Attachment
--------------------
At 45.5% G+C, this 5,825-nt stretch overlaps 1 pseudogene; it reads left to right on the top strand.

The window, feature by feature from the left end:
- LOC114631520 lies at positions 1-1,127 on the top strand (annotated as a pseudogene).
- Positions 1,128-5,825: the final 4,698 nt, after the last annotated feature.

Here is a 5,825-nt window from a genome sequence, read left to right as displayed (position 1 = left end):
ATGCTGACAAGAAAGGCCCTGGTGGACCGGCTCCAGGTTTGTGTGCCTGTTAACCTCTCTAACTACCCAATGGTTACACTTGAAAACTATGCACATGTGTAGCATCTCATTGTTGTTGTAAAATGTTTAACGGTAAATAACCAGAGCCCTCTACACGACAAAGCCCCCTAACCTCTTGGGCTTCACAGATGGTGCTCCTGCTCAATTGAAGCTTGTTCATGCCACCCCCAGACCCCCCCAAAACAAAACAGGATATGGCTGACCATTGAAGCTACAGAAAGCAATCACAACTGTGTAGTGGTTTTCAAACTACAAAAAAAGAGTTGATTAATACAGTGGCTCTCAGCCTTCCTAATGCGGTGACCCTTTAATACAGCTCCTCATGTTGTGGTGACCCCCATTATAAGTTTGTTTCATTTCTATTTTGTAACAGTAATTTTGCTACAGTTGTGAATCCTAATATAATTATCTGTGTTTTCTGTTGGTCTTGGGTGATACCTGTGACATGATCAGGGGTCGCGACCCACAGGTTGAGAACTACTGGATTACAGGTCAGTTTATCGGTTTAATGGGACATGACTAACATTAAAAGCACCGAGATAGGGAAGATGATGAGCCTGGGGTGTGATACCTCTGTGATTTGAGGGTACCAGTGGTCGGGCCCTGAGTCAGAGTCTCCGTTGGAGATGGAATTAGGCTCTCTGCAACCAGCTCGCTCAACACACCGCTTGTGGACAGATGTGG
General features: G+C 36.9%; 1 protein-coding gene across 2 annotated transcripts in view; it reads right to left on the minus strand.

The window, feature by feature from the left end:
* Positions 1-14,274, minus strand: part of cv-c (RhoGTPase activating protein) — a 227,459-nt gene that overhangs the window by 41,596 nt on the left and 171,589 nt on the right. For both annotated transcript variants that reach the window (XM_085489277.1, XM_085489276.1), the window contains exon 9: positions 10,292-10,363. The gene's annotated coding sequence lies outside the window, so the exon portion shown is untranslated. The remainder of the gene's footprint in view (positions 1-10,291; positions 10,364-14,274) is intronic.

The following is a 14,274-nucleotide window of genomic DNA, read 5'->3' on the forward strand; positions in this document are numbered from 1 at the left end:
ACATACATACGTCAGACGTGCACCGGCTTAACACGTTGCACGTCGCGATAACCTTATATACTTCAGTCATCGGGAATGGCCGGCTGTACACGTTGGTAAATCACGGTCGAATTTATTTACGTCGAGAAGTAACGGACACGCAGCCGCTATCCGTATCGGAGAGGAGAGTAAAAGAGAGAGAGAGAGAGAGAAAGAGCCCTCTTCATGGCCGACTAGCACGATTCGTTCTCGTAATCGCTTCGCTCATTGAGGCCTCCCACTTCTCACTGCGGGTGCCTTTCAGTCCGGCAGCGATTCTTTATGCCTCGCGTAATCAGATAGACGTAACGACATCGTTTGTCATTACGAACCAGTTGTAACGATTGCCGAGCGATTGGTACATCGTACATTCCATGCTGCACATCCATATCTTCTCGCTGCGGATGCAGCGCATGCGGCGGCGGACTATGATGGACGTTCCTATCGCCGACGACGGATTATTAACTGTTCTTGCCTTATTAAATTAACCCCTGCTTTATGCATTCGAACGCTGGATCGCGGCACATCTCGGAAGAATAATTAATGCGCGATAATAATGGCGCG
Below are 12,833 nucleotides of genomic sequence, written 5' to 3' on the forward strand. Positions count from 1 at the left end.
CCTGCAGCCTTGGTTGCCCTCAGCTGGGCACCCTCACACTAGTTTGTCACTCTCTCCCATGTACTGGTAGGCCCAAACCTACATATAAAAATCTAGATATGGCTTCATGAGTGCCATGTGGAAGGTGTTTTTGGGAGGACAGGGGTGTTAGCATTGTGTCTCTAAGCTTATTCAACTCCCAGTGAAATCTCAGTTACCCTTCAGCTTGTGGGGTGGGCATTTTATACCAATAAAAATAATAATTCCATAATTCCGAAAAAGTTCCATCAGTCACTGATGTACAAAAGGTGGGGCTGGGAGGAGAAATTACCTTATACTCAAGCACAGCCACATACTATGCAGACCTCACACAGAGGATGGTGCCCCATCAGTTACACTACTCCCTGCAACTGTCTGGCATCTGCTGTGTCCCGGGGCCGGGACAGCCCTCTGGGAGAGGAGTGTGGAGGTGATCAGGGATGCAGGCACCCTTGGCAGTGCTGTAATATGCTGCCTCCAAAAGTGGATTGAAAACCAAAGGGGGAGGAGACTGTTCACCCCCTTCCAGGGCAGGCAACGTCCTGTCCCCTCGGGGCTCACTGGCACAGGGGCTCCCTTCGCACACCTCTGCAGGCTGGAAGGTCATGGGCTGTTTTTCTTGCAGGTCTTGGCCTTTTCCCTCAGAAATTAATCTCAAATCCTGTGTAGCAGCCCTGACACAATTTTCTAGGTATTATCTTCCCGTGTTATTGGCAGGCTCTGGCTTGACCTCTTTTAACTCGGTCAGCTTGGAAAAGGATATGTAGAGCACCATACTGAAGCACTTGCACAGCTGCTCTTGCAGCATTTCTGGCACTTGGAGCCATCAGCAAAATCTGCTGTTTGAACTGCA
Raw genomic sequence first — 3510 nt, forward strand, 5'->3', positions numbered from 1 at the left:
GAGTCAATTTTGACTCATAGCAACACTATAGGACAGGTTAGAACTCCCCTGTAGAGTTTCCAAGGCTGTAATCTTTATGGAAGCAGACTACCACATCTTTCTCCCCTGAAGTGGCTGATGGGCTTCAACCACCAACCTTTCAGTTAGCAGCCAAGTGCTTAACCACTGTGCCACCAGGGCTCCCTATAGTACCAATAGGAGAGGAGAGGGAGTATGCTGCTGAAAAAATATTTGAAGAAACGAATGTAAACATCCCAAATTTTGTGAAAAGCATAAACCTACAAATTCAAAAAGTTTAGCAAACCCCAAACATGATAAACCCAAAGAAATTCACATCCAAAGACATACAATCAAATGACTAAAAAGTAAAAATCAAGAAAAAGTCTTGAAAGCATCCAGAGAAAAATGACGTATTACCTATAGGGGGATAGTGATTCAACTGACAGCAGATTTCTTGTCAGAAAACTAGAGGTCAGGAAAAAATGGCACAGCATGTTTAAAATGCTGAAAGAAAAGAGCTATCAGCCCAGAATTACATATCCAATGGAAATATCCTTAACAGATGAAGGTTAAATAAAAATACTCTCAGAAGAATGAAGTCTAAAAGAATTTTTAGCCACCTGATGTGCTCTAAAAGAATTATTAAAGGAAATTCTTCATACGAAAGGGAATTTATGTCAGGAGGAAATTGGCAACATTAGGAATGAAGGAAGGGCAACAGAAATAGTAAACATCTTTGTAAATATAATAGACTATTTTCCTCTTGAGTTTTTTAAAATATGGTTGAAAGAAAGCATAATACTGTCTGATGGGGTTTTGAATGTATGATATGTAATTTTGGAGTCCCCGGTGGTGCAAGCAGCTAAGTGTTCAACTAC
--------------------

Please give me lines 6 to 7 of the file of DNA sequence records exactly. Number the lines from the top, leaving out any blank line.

ATGCTGACAAGAAAGGCCCTGGTGGACCGGCTCCAGGTTTGTGTGCCTGTTAACCTCTCTAACTACCCAATGGTTACACTTGAAAACTATGCACATGTGTAGCATCTCATTGTTGTTGTAAAATGTTTAACGGTAAATAACCAGAGCCCTCTACACGACAAAGCCCCCTAACCTCTTGGGCTTCACAGATGGTGCTCCTGCTCAATTGAAGCTTGTTCATGCCACCCCCAGACCCCCCCAAAACAAAACAGGATATGGCTGACCATTGAAGCTACAGAAAGCAATCACAACTGTGTAGTGGTTTTCAAACTACAAAAAAAGAGTTGATTAATACAGTGGCTCTCAGCCTTCCTAATGCGGTGACCCTTTAATACAGCTCCTCATGTTGTGGTGACCCCCATTATAAGTTTGTTTCATTTCTATTTTGTAACAGTAATTTTGCTACAGTTGTGAATCCTAATATAATTATCTGTGTTTTCTGTTGGTCTTGGGTGATACCTGTGACATGATCAGGGGTCGCGACCCACAGGTTGAGAACTACTGGATTACAGGTCAGTTTATCGGTTTAATGGGACATGACTAACATTAAAAGCACCGAGATAGGGAAGATGATGAGCCTGGGGTGTGATACCTCTGTGATTTGAGGGTACCAGTGGTCGGGCCCTGAGTCAGAGTCTCCGTTGGAGATGGAATTAGGCTCTCTGCAACCAGCTCGCTCAACACACCGCTTGTGGACAGATGTGG
General features: G+C 36.9%; 1 protein-coding gene across 2 annotated transcripts in view; it reads right to left on the minus strand.